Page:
Maine House Republicans amped up their charges Thursday against the Democratic co-chairman of the Legislature’s Taxation Committee, saying he violated ethics laws by missing deadlines to report income from a controversial political consulting job.

Rep. Ryan Tipping, D-Orono, was “in clear violation of Maine ethics laws” because he delayed disclosure of $9,000 in income he received from a political action committee behind the successful 2016 Maine referendum to impose an income tax surcharge on high earners.

Although Tipping disclosed the payments in his income disclosure form filed in February, Republicans said the disclosure should have been made months ago and before House Speaker Sara Gideon, D-Freeport, appointed Tipping to his chairman’s seat.

In a prepared statement, Tipping said he has been “open and transparent” about his employment. “If I made an unintentional reporting error I am happy to work with the ethics commission to swiftly resolve it,” Tipping said.

The executive director of the Maine Commission on Governmental Ethics and Election Practices, which enforces the state’s ethics laws, said Tipping was not in violation because it does not appear the error was willful.

The charge is the latest in a series against Tipping by Republicans who say he has a conflict of interest in his role as chairman because he took payment from the Stand Up for Students PAC in 2016. The organization worked to pass a citizens initiative that tacked a 3 percent surcharge on the state’s income tax for households earning more than $200,000. The revenue from the tax hike, estimated at about $190 million, is meant to help the state fund public education.

According to law, a payment or new income earned by a legislator that exceeds $2,000 must be disclosed within 30 days. Tipping was paid $1,500 a month by the PAC for six months starting in May 2016 to do outreach work with local municipal officials in an effort to gain their support for the ballot question, which passed by a narrow margin. But Tipping did not disclose his payments from the PAC until February. Republicans said he should have done so in August of 2016.

Republicans say Tipping should not be allowed to be a leader of the very committee that will be responsible for putting the new law into effect, or possibly changing it. Maine Republican Party Chairman Demi Kouzounas called Thursday for Tipping to step aside as Taxation Committee chairman.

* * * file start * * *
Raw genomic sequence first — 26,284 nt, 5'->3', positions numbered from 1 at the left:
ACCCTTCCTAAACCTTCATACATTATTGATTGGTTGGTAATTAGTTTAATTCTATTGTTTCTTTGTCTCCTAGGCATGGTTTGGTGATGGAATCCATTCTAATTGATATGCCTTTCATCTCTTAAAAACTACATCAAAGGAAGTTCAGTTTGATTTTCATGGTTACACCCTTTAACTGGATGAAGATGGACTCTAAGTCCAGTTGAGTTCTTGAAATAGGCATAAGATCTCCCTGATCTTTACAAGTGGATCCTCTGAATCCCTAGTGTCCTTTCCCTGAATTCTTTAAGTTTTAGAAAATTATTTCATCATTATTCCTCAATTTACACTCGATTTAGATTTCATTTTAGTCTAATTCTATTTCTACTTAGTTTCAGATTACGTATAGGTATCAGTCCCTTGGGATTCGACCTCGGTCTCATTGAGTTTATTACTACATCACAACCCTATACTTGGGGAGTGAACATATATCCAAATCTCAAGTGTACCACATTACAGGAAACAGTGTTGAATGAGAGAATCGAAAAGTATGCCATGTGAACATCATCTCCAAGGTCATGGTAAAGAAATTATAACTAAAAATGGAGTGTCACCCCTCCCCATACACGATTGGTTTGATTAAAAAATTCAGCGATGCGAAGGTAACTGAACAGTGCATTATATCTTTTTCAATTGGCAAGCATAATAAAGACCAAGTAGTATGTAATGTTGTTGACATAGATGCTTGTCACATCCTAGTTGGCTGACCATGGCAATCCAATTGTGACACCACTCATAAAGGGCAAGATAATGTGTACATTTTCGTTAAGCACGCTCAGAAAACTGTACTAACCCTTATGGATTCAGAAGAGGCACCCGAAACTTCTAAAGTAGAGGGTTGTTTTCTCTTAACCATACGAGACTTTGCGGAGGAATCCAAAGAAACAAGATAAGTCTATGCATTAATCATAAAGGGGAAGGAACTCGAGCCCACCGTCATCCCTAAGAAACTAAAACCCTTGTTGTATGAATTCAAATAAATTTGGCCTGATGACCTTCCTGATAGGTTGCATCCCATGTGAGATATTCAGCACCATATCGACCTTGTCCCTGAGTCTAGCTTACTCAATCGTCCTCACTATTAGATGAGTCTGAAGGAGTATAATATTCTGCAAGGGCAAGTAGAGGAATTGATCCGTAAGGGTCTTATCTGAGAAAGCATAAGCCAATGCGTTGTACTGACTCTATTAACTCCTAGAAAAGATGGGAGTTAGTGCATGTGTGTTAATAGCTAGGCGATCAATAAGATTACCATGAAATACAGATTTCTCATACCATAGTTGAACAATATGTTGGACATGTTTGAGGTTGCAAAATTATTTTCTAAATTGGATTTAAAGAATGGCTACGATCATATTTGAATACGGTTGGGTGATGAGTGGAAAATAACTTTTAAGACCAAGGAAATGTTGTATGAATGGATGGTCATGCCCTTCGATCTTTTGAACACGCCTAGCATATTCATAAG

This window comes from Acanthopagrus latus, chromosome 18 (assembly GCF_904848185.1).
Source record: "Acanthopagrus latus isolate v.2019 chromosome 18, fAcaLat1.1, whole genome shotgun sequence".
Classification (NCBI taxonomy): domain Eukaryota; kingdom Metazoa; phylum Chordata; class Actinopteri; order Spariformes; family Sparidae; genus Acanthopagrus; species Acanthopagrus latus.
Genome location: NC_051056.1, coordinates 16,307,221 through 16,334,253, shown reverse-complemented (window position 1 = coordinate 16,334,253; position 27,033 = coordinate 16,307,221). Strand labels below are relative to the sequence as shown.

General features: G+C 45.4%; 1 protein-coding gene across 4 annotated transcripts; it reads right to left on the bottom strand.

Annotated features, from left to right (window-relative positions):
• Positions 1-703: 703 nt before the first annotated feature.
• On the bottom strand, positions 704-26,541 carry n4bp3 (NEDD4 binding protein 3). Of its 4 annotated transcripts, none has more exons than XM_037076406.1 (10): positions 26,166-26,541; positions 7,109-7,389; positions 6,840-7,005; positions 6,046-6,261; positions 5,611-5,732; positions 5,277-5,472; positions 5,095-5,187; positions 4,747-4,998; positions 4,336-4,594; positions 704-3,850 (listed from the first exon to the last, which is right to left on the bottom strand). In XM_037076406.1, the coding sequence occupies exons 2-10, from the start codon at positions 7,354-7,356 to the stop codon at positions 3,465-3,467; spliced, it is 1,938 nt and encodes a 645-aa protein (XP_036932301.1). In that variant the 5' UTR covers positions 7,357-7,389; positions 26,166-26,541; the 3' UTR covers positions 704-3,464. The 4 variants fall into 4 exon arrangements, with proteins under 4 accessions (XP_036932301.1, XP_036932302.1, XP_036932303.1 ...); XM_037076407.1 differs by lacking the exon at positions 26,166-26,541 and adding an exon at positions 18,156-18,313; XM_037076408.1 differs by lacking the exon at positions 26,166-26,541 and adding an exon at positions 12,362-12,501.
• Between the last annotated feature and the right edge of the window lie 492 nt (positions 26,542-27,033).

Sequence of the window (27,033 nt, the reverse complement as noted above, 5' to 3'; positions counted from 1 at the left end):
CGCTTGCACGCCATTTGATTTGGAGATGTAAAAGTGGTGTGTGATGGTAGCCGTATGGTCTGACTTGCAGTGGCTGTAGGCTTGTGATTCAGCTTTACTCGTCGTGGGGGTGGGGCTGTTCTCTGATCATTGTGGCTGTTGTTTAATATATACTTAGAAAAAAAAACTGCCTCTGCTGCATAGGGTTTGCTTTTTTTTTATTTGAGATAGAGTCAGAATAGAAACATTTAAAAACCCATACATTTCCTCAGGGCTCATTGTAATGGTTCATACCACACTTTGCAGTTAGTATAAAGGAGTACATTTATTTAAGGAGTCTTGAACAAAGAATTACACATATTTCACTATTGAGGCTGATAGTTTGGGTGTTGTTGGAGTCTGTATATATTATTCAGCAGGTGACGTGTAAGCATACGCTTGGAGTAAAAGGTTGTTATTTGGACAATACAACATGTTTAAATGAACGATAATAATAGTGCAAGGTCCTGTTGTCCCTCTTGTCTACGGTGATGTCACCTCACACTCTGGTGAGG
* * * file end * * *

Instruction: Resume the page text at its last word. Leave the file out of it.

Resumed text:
During an interview Thursday on WGAN radio, Gov. Paul LePage again called for Tipping to resign from the Legislature entirely, saying, “His vote is for sale.”

Tipping and Democrats have denied having any conflict of interest, saying he took a job in between legislative sessions and has long advocated for a more progressive income tax code in Maine and for more money for public education.

Assistant House Minority Leader Ellie Espling, R-New Gloucester, renewed her request Thursday that House Speaker Sara Gideon, D-Freeport, convene the House Ethics Committee to review Tipping’s action. Last week in a party-line vote, Democrats defeated a House order brought by Espling to convene the committee.

“We question the conflict of interest, and this failure to disclose just adds to it,” Espling said. “No matter which way you look at it, it’s a situation that deems looking into and no one is willing to do that.”

Mary-Erin Casale, a spokeswoman for Gideon, said Gideon is not going to convene the House Ethics Committee, and that the question over Tipping’s income disclosure form was one for the independent state ethics commission, which oversees election laws and financial disclosures.

When asked if House Republicans or anybody else had filed a formal complaint about Tipping with the ethics commission, which is independent of the Legislature, Espling said they had not.

Meanwhile, the Maine Republican Party has filed a legal request under the state’s Freedom of Access Act for communications between Gideon and Tipping regarding his appointment to chair the committee. It’s unclear if Tipping requested an appointment as Taxation Committee chairman or if Gideon simply appointed him. When asked Thursday, Casale said she was uncertain but would try to find out.

Jonathan Wayne, executive director of the ethics commission, confirmed that no formal complaint about Tipping had been filed with his office and said he did not believe that Tipping’s failure to disclose his new income in 2016 within 30 days was willful.

Wayne said a 2012 law change required more timely updating of income disclosure forms, and it was likely other lawmakers also had changes that were not updated within the 30-day requirement. The disclosures are required to be filed each February, unless there is new income of $2,000 or more.

“Our forms do describe that requirement to legislators, but I suspect that some of them are unaware of the responsibility to file an updated statement for the current year if their employment changes,” Wayne wrote.

Wayne said Tipping’s disclosure form, filed Feb. 2 of this year, did include the PAC payments from 2016. “So, my opinion is that, at this point, Rep. Tipping does not need to file any other statement relating to 2016 to make a correction,” Wayne wrote.

Rob Poindexter, the spokesman for House Republicans, said Wayne could not determine whether the violation was willful without an investigation.

“(Wayne) admits that Tipping broke the law,” Poindexter wrote in an email message to the Portland Press Herald. “The statute says, ‘A legislator shall file an updated statement concerning the current calendar year if the income …’ which (Tipping) did not do.”

Scott Thistle can be contacted at 791-6330 or at:

sthistle@pressherald.com

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